I hold a B.S. degree in Exercise Science from the University of Delaware, Certifications from the National Strength Conditioning Association as a Certified Strength and Conditioning Specialist (CSCS) and the National Academy of Sports Medicine as a Certified Personal Trainer (NASM-CPT).  My career began 26 years ago at Cardio-Fitness Corporation and The American Express Corporate Fitness Program training high-level executives.  I have since developed a private fitness practice with a strong and longstanding clientele training people across all age categories and industries, helping them achieve their health and fitness goals.

Along the way, I achieved personal successes as a competitive body builder (Mr. Delaware) and an endurance athlete (2 time Ironman Triathlete finisher, 10 time Marathon finisher, Category 3 Competitive Cyclist).  Currently, my fitness goals are to stay healthy for my two sons and to teach them the importance of exercise and wellness.

I view myself as a progressive trainer, someone not satisfied with the status quo. Rather, I am committed to on-going training in the newest approaches to health and fitness with some of the industry’s leading edge people including: Paul Chek, Juan Carlos Santana, and Phil Maffetone to name a few.

My Philosophy

I see now that my fitness career actually began in my formative years: I remember playing baseball with my father at a young age and by my teenage years seeing my mother exercise to Jack Lalane (my idol!) on television and being conscious about her weight by making healthy food choices.

Since sports came easily to me, I focused on athletics as a pathway to health, earning varsity letters in soccer, baseball and wrestling by my sophomore year in high school. However, this point of view was challenged with more education and when I noticed well-known athletes dying at early ages. I realized that being an athlete might improve fitness but not necessarily health. We are often pushed in this society to over achieve at all times whether it’s with work or with athletics.  This approach is not for the betterment of our health but rather for a short-term goal.  Learning to understand that the body has ways in which it informs us of exactly what it needs and does not need and listening to that information is beneficial in attaining a healthy body. The concept of less is more is at times hard to grasp but it is true. This discovery has led me to revisit the early influences my parents instilled in me – the value of athletics and movement, nutrition, to push one’s self but not without proper rest/recovery and a balanced life – cornerstones of a healthy lifestyle, ideas I stress with every client today.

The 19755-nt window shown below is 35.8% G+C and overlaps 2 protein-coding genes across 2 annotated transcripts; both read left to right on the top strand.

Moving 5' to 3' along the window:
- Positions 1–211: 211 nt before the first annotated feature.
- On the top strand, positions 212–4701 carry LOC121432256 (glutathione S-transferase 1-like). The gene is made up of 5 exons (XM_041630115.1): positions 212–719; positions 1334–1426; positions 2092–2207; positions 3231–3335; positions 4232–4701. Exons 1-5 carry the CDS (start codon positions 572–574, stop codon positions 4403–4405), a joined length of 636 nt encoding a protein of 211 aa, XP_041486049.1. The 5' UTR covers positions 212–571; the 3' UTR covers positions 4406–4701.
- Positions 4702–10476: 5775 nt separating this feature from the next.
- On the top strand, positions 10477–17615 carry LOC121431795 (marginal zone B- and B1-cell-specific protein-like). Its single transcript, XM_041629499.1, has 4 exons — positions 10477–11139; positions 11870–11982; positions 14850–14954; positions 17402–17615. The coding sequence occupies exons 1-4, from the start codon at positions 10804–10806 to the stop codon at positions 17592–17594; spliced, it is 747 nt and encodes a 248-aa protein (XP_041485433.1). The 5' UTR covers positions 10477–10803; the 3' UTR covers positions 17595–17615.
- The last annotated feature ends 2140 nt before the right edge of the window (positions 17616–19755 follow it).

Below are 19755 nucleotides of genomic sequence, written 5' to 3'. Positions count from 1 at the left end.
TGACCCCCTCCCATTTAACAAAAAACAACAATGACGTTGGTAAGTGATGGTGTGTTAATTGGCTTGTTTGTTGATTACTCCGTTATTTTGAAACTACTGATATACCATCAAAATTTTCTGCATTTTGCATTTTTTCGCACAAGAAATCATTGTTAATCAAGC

After 26 years in the field, on-going training and seeing how optimal results are achieved by clients, I have come to view fitness training in a much broader context – as Wellness Training.

I believe there are three main keys to successful Wellness Training…

  • Key #1: Attitude
    • Being healthy is the ultimate form of self-respect. With a positive mental outlook your fitness program benefits your life as a whole, now and in the future!
  • Key #2: Process
    • A balanced approach (pushing beyond one’s comfort zone without over-training) plus good technique minimizes the possibility of injury. It goes without saying; if you’re hurting you won’t want to continue your workouts!
  • Key #3: Commitment/Consistency
    • Making your program a lifestyle choice will sustain you over the long haul and will come in handy on those days when working out is the last thing you want to do! Just do something to keep it going!

If you would like to discuss my philosophy in more detail please contact me.